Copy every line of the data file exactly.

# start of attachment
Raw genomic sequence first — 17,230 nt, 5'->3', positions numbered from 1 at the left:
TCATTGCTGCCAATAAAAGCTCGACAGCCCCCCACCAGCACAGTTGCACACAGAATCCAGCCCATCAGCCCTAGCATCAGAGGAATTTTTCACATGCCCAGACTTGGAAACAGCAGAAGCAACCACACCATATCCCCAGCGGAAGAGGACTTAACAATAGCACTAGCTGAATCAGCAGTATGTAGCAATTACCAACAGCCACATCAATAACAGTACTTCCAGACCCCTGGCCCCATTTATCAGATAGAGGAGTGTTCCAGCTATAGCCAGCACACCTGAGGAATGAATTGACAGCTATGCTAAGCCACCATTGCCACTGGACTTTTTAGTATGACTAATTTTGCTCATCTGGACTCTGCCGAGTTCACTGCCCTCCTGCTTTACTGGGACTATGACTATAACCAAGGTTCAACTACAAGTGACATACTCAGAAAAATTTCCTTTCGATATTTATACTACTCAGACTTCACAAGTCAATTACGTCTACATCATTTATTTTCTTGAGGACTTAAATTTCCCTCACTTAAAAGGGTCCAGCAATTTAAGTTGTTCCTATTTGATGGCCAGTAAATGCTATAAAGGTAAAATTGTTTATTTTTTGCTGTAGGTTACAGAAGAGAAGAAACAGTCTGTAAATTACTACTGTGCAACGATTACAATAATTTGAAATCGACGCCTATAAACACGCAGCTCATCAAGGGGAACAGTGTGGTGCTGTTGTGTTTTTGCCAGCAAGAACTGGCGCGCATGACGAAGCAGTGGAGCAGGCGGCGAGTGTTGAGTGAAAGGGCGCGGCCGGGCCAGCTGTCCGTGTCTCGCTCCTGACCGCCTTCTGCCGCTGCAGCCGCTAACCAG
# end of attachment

Raw genomic sequence first — 17,230 nt, 5'->3', positions numbered from 1 at the left:
TCATTGCTGCCAATAAAAGCTCGACAGCCCCCCACCAGCACAGTTGCACACAGAATCCAGCCCATCAGCCCTAGCATCAGAGGAATTTTTCACATGCCCAGACTTGGAAACAGCAGAAGCAACCACACCATATCCCCAGCGGAAGAGGACTTAACAATAGCACTAGCTGAATCAGCAGTATGTAGCAATTACCAACAGCCACATCAATAACAGTACTTCCAGACCCCTGGCCCCATTTATCAGATAGAGGAGTGTTCCAGCTATAGCCAGCACACCTGAGGAATGAATTGACAGCTATGCTAAGCCACCATTGCCACTGGACTTTTTAGTATGACTAATTTTGCTCATCTGGACTCTGCCGAGTTCACTGCCCTCCTGCTTTACTGGGACTATGACTATAACCAAGGTTCAACTACAAGTGACATACTCAGAAAAATTTCCTTTCGATATTTATACTACTCAGACTTCACAAGTCAATTACGTCTACATCATTTATTTTCTTGAGGACTTAAATTTCCCTCACTTAAAAGGGTCCAGCAATTTAAGTTGTTCCTATTTGATGGCCAGTAAATGCTATAAAGGTAAAATTGTTTATTTTTTGCTGTAGGTTACAGAAGAGAAGAAACAGTCTGTAAATTACTACTGTGCAACGATTACAATAATTTGAAATCGACGCCTATAAACACGCAGCTCATCAAGGGGAACAGTGTGGTGCTGTTGTGTTTTTGCCAGCAAGAACTGGCGCGCATGACGAAGCAGTGGAGCAGGCGGCGAGTGTTGAGTGAAAGGGCGCGGCCGGGCCAGCTGTCCGTGTCTCGCTCCTGACCGCCTTCTGCCGCTGCAGCCGCTAACCAG